A - Papers appearing in refereed journals
Taylor, L. R. 1984. Assessing and interpreting the spatial distributions of insect populations. Annual Review of Entomology. 29 (1), pp. 321-357.
|Authors||Taylor, L. R.|
Spatial distribution is one of the most characteristic ecological properties of species. Unlike rates of growth and reproduction, which often vary more between generations within a species than they do between species, spatial distribution yields characteristics parameters that segregate species. These parameters are the population expression of the individual behavior defined by the ethologist and observed by the naturalist. They determine the spatial distribution of temporal dynamic change. Starlings flock, herrings school, and deer herd together, while eagles, sharks, and tigers hunt alone. This behavior determines their spatial patterns. The spatial patterns of insects are no less specific. Interest in this characteristic of species is both applied and fundamental. Most of the sound data available for analysis were collected by applied entomologists and hydrobiologists. Large mammals are rarely available in the numbers and species necessary for comparative analysis, although there are good data for birds. Insects are especially suitable for investigation because of the large numbers of individuals and species. Expermentation is difficult because, if the population is constrained, the natural distribution is destroyed. Hence, fundamental interest tends to be theoretical, rather than practical, or directed to behavioral response rather than to spatial pattern. Applied interest centers on formalizing systems of sampling.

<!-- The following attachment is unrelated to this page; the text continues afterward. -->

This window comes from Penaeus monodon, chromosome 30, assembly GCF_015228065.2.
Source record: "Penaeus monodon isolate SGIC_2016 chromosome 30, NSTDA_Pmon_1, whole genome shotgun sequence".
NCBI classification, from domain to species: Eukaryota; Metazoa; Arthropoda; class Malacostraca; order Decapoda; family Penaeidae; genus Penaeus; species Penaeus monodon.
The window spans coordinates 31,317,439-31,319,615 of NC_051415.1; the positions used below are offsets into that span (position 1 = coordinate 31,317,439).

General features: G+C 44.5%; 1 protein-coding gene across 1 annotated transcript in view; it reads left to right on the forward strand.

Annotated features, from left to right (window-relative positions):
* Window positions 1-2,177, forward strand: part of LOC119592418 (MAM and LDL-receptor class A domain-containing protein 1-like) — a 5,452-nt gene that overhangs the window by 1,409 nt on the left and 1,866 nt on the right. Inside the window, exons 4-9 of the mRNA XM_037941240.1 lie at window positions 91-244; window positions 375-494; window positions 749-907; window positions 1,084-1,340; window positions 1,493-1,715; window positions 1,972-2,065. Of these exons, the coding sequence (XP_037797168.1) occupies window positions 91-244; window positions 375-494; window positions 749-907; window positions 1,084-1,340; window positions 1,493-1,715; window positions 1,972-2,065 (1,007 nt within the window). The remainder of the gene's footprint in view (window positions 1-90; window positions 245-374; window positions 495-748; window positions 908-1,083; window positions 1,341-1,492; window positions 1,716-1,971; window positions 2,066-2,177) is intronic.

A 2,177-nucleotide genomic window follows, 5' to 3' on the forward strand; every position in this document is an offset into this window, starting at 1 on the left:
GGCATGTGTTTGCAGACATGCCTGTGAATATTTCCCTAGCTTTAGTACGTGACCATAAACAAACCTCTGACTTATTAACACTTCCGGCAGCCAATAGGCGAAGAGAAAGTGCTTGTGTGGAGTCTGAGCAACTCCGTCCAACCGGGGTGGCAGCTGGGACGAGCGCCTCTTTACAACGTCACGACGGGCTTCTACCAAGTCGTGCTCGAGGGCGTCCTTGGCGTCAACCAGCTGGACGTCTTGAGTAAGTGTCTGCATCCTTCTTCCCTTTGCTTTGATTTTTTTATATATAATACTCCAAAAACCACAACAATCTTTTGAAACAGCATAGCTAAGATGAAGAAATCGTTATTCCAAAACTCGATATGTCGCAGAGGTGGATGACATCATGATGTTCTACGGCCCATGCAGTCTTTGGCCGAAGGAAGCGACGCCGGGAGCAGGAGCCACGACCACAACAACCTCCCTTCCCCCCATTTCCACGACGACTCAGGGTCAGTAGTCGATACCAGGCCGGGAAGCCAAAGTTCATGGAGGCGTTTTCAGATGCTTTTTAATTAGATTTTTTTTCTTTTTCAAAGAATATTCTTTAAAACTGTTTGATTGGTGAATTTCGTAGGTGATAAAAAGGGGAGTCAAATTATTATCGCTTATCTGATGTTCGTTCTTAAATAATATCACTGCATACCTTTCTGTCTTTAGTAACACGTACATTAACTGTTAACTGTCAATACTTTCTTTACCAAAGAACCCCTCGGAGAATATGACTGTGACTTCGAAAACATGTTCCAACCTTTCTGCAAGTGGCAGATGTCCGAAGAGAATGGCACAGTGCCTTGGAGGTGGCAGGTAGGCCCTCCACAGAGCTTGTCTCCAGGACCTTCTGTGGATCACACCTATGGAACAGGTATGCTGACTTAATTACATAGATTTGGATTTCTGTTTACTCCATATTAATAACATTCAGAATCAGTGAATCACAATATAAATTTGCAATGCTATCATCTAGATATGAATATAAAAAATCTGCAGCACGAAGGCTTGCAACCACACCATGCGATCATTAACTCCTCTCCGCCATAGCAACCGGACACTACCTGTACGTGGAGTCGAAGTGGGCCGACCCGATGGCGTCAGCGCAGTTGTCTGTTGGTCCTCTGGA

|Year of Publication||1984|
|Journal||Annual Review of Entomology|
|Journal citation||29 (1), pp. 321-357|
|Digital Object Identifier (DOI)||doi:10.1146/annurev.en.29.010184.001541|
|Open access||Published as non-open access|
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